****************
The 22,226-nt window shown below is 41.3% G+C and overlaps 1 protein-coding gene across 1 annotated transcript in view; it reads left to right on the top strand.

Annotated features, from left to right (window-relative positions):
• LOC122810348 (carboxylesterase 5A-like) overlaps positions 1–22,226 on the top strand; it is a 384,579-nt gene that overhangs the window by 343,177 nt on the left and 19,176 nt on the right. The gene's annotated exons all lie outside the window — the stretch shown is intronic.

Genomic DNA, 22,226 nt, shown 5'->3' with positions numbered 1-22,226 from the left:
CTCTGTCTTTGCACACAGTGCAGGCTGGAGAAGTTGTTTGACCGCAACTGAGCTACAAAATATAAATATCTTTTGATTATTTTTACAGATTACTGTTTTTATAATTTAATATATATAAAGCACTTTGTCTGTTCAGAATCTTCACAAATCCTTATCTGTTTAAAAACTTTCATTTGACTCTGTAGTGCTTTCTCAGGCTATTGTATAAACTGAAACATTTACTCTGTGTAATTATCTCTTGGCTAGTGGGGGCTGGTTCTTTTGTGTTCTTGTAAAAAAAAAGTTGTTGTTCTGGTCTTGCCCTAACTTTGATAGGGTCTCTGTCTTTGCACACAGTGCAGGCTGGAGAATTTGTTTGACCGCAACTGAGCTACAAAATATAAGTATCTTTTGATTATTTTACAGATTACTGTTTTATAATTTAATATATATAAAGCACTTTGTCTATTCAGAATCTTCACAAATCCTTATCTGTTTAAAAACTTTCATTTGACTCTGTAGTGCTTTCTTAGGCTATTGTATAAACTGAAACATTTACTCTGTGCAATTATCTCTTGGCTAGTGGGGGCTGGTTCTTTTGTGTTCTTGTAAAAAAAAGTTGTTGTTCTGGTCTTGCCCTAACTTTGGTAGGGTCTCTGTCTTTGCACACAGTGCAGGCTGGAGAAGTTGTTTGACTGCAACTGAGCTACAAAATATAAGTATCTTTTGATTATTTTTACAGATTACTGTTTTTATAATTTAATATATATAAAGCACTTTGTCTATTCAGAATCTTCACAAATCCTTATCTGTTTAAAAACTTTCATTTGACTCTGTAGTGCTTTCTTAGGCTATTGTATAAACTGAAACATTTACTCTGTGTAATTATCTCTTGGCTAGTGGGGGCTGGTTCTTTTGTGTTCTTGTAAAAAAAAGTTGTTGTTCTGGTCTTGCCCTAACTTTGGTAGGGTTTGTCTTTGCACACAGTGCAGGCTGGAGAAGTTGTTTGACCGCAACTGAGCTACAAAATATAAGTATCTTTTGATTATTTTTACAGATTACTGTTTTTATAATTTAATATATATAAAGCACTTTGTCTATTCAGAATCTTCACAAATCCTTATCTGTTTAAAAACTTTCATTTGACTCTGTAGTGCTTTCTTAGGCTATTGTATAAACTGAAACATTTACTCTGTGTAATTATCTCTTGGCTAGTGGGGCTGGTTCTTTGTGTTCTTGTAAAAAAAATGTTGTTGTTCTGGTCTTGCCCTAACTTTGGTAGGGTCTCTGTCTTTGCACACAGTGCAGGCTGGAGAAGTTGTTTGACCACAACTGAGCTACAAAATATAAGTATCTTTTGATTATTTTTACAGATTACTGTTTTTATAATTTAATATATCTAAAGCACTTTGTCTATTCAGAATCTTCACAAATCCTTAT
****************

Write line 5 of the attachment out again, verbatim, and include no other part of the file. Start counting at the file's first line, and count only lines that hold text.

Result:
CTCTGTCTTTGCACACAGTGCAGGCTGGAGAAGTTGTTTGACCGCAACTGAGCTACAAAATATAAATATCTTTTGATTATTTTTACAGATTACTGTTTTTATAATTTAATATATATAAAGCACTTTGTCTGTTCAGAATCTTCACAAATCCTTATCTGTTTAAAAACTTTCATTTGACTCTGTAGTGCTTTCTCAGGCTATTGTATAAACTGAAACATTTACTCTGTGTAATTATCTCTTGGCTAGTGGGGGCTGGTTCTTTTGTGTTCTTGTAAAAAAAAAGTTGTTGTTCTGGTCTTGCCCTAACTTTGATAGGGTCTCTGTCTTTGCACACAGTGCAGGCTGGAGAATTTGTTTGACCGCAACTGAGCTACAAAATATAAGTATCTTTTGATTATTTTACAGATTACTGTTTTATAATTTAATATATATAAAGCACTTTGTCTATTCAGAATCTTCACAAATCCTTATCTGTTTAAAAACTTTCATTTGACTCTGTAGTGCTTTCTTAGGCTATTGTATAAACTGAAACATTTACTCTGTGCAATTATCTCTTGGCTAGTGGGGGCTGGTTCTTTTGTGTTCTTGTAAAAAAAAGTTGTTGTTCTGGTCTTGCCCTAACTTTGGTAGGGTCTCTGTCTTTGCACACAGTGCAGGCTGGAGAAGTTGTTTGACTGCAACTGAGCTACAAAATATAAGTATCTTTTGATTATTTTTACAGATTACTGTTTTTATAATTTAATATATATAAAGCACTTTGTCTATTCAGAATCTTCACAAATCCTTATCTGTTTAAAAACTTTCATTTGACTCTGTAGTGCTTTCTTAGGCTATTGTATAAACTGAAACATTTACTCTGTGTAATTATCTCTTGGCTAGTGGGGGCTGGTTCTTTTGTGTTCTTGTAAAAAAAAGTTGTTGTTCTGGTCTTGCCCTAACTTTGGTAGGGTTTGTCTTTGCACACAGTGCAGGCTGGAGAAGTTGTTTGACCGCAACTGAGCTACAAAATATAAGTATCTTTTGATTATTTTTACAGATTACTGTTTTTATAATTTAATATATATAAAGCACTTTGTCTATTCAGAATCTTCACAAATCCTTATCTGTTTAAAAACTTTCATTTGACTCTGTAGTGCTTTCTTAGGCTATTGTATAAACTGAAACATTTACTCTGTGTAATTATCTCTTGGCTAGTGGGGCTGGTTCTTTGTGTTCTTGTAAAAAAAATGTTGTTGTTCTGGTCTTGCCCTAACTTTGGTAGGGTCTCTGTCTTTGCACACAGTGCAGGCTGGAGAAGTTGTTTGACCACAACTGAGCTACAAAATATAAGTATCTTTTGATTATTTTTACAGATTACTGTTTTTATAATTTAATATATCTAAAGCACTTTGTCTATTCAGAATCTTCACAAATCCTTAT